In non-infectious neurological diseases, varying results have been reported on the diagnostic value of NfL9,10. The main limitation of these studies is the selection of patients to determine the diagnostic accuracy of NfL. In general these studies compared patients with the neurological disease to healthy controls, while this is not the population in which the differentiation needs to be made in clinical practice. For instance, in a study on diagnostic accuracy in Alzheimer’s disease, NfL in CSF was able to differentiate between one of the Alzheimer’s classification subgroups—patients with either tau pathology or neurodegeneration—and healthy controls, although only with an AUC of 0.6921. Differentiation between Alzheimer’s disease and frontotemporal dementia was poor, with an AUC of 0.5421. A meta-analysis of 15 retrospective studies showed that NfL was higher in patients with multiple sclerosis compared to healthy controls and could differentiate between these categories22. A good diagnostic accuracy was found for sporadic Creutzfeldt-Jakob’s disease (sCJD), although this was compared to a group with both psychiatric and a variety of non-neurodegenerative neurological diseases23. Differentiation between sCJD and several other neurodegenerative diseases was less accurate23. These findings are probably due to the fact that NfL is a very sensitive marker for axonal damage, but not specific. Therefore, it appears to discriminate best between neurological diseases with different degrees of axonal damage, rather than between disease categories9,10. Our study, including all patients suspected of CNS infections, does reflect clinical practice. However, the group of patients presenting with a suspected acute CNS infection probably is too heterogeneous to use CSF NfL as a diagnostic biomarker, since patients with other neurological diagnoses are also included.
We found NfL levels to be associated with an altered mental status in patients suspected of a CNS infection. This is consistent with NfL being a marker of axonal loss, which can be expected by generalized damage to the brain associated with this clinical characteristic. In several other neurological diseases such as multiple sclerosis and peripheral neuropathies NfL has been suggested to be helpful in monitoring disease activity and response to treatment24,25. This could especially be of help in diseases in which clinical evaluation is difficult and additional biomarkers are desirable that reflect the disease activity, like chronic auto-immune meningitis. A recent study in bacterial meningitis showed that NfL in bacterial meningitis was an independent predictor for unfavourable outcome, after correction for age, cranial nerve palsy, and high serum CRP levels13. This study also showed that CSF levels of Nfl correlated to the presence of an altered mental status and focal cerebral deficits, confirming CSF NfL levels reflect neuronal damage in CNS infections. In patients with suspected CNS infections, the prediction of outcome is however less informative, because a wide spectrum of diagnoses is still under consideration and NfL levels do not guide the differential diagnosis enabling targeted treatment1.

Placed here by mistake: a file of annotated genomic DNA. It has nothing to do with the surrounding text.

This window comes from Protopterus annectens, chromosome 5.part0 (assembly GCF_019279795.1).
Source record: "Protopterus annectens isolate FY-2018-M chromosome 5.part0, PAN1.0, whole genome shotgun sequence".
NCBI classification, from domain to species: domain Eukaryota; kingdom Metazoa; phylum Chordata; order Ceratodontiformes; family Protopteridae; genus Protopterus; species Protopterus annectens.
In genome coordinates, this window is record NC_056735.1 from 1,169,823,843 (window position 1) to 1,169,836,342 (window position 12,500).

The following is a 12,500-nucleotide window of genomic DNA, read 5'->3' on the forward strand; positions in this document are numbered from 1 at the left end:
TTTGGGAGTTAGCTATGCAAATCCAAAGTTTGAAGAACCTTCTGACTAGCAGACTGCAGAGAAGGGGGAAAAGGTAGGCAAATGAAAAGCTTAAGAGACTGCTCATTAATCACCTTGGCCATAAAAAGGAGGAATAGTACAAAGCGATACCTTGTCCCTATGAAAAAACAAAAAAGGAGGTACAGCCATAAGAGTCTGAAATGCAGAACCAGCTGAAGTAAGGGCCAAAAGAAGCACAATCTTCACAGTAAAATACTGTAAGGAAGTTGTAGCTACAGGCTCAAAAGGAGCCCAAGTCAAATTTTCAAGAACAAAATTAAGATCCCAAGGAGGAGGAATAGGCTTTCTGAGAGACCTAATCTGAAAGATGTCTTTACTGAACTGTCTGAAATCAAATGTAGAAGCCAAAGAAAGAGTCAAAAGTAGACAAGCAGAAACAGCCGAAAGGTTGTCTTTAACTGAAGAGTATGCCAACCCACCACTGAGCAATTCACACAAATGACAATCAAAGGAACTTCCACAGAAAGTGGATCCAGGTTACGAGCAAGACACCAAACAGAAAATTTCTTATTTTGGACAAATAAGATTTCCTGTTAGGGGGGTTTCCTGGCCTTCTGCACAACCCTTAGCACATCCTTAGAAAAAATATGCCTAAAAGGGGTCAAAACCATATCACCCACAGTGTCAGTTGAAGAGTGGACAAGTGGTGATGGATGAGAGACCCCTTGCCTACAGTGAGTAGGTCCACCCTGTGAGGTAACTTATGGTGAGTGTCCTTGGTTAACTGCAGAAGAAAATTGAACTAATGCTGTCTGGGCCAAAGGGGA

Our study has several limitations. First, the current analysis was a retrospective study on biobanked CSF samples. Clinical data, however, were collected prospectively and bias should therefore be limited. Second, we performed just one measurement of NfL level per patient, so the course of NfL in CSF of these patients was not evaluated. We did not have data on the exact date of onset of symptoms in our database and it might therefore be possible that patients reached higher levels of NfL later during the disease. For the diagnostic evaluation of NfL this would not matter, since the diagnosis is needed as soon as possible and preferably in the initial CSF sample. However, for prognostic purposes measuring several time-points could provide additional information12. Preferably, this would be done in blood samples instead of CSF because of the easier accessibility. The correlation between serum and CSF concentrations should, however, be evaluated in patients with CNS infections more thoroughly, since this correlation can vary in different disease types24,26,27. Finally, in only 75% of the patients from the prospectively collected cohort a sufficient amount of CSF was available. Since the distribution of diagnoses corresponds well to the original cohort, selection bias because of this is limited.
In conclusion, NfL in CSF has a poor diagnostic accuracy in patients suspected of CNS infections. NfL is associated with clinical signs associated with damage to the nervous system disease and unfavourable outcome. The use of NfL for prognosis or therapy monitoring for CNS infections in patients with elevated levels should be investigated in future research.
The datasets used and/or analysed during the current study are available from the corresponding author on reasonable request.
Area under the curve
Central nervous system
Glasgow Coma Scale
Neurofilament light chain
Polymerase chain reaction
Receiving operator curve
Sporadic Creutzfeldt-Jakob’s disease
Varicella zoster virus
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D.v.d.B. and M.B. are supported by the Netherlands Organization for Health Research and Development (ZonMw; NWO-Vidi-Grant [917.17.308] to M.B., NWO-Vici-Grant [918.19.627] to D.B.) and the European Research Council (ERC Starting Grant to D.B., ERC Consolidator Grant to M.B.).
The authors declare no competing interests.
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van Zeggeren, I.E., ter Horst, L., Heijst, H. et al. Neurofilament light chain in central nervous system infections: a prospective study of diagnostic accuracy. Sci Rep 12, 14140 (2022). https://doi.org/10.1038/s41598-022-17643-9